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A free floating commentary on culture, politics, economics, and religion based on a passionate commitment to the truth and a desire graciously to refute that which is contrary to it….
"He must hold firm to the sure word as taught, so that he may be able to give instruction in sound doctrine and also to confute those who contradict it."
--Titus 1:9, Revised Standard Version
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That Americans are becoming more fond of the separation of church and state is a good thing. After all, our Founding Fathers set out to create a society that had such a separation, and they believed, rightly, that religion and politics shouldn’t mix. (“In God We Trust” was only added to our currency during the Civil War era.) That desire has never fully played out in American politics, and there’s every reason to believe it won’t truly play out in our lifetimes. But at current rates of growing interest in the separation of church and state, the religious right will have an increasingly hard time being viewed as more than a vocal minority by the rest of the country.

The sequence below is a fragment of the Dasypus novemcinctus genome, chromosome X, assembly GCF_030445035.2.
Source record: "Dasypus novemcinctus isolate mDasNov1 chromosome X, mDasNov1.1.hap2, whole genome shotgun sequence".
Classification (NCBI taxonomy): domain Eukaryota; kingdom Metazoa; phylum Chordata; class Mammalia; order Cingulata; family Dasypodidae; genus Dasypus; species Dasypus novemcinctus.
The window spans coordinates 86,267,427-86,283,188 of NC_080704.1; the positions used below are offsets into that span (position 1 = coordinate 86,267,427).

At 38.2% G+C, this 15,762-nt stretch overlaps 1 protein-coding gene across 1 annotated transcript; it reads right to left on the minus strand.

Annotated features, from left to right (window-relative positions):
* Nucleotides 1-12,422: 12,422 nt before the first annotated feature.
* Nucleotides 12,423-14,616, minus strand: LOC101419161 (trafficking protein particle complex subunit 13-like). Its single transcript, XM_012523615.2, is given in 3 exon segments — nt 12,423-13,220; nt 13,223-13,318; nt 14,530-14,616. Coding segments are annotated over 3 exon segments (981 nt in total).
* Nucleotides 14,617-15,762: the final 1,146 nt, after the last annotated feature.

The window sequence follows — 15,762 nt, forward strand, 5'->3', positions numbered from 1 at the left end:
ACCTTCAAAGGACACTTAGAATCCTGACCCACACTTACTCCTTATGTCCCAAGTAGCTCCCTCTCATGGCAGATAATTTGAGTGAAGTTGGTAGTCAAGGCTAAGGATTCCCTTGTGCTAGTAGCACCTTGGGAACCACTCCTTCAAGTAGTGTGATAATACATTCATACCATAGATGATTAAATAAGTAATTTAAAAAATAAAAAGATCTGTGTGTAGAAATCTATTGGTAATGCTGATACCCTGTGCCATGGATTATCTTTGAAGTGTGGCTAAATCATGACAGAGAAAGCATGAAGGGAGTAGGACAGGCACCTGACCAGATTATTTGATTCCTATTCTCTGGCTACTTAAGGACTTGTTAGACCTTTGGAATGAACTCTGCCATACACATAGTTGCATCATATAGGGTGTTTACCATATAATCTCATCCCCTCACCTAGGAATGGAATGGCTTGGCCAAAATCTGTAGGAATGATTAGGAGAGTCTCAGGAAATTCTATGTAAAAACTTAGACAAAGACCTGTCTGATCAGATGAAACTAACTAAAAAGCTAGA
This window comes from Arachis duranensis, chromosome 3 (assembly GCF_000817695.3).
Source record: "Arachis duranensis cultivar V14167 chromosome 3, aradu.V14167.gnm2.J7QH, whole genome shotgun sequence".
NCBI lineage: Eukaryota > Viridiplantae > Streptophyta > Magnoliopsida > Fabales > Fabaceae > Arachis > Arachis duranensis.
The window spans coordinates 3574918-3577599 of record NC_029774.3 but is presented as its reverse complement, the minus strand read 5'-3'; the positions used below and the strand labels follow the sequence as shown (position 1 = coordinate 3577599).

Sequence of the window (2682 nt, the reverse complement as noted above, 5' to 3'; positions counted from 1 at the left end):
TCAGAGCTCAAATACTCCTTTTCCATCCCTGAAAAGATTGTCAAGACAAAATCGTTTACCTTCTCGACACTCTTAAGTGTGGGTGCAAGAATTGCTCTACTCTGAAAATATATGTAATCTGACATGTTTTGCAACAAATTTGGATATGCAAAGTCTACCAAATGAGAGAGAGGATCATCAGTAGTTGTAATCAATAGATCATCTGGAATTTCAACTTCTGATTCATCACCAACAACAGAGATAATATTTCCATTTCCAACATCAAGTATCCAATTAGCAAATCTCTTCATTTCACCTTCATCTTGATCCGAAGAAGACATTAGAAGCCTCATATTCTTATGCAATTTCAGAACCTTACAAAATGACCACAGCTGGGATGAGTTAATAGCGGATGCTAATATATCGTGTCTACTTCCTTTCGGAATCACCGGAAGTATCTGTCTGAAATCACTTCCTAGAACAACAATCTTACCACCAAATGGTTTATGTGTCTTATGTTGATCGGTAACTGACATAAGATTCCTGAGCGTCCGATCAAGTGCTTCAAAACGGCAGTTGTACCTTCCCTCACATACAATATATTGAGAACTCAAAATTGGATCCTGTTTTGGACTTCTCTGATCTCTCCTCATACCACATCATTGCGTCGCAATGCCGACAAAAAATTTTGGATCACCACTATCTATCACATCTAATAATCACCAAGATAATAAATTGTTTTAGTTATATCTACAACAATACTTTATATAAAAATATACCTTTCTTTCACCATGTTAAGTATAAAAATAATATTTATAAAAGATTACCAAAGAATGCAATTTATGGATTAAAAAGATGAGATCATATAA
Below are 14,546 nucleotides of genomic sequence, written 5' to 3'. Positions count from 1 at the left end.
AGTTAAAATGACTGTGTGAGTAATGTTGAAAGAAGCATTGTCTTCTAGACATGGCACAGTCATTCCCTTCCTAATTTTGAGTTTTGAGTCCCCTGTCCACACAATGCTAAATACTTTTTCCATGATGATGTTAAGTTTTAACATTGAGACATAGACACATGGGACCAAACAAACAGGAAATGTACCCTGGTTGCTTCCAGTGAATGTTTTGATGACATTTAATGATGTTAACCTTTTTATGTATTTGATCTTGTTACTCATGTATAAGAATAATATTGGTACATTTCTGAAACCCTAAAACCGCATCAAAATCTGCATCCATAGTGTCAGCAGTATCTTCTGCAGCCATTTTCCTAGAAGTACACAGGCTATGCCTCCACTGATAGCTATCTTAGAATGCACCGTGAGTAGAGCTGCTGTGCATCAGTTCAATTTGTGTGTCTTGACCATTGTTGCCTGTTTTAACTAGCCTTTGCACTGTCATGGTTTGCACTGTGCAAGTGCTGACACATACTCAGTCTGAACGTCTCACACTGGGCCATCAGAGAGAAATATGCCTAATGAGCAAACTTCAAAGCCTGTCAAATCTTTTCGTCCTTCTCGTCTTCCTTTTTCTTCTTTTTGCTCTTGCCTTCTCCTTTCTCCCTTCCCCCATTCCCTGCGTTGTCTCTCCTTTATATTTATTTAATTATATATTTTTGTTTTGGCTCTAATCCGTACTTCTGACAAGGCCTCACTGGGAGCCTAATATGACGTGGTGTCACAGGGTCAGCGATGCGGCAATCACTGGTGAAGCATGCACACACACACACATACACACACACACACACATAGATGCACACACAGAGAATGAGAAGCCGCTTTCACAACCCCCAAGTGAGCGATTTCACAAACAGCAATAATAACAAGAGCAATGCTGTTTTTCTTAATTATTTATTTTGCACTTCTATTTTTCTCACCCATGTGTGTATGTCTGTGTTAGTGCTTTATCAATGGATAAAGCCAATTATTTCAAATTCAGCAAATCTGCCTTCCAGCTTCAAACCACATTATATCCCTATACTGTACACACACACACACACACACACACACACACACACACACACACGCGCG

We should welcome such a change. The more that religion can be pushed off into the realm of private practice and out of the public square, the better for public discourse, as we can dispense with the God talk and move on to reality-based discussions about what we want and how we can get it. The Millennials have the right idea when it comes to dismissing the belief that religion somehow improves politics. Now we just have to wait for the religious right to finish with their temper tantrum over this, and then we can move on to the future.
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Previous entry (below): A.S. Haley on TEC, Marriage, Canons and History—Rot from Without, Decay from Within
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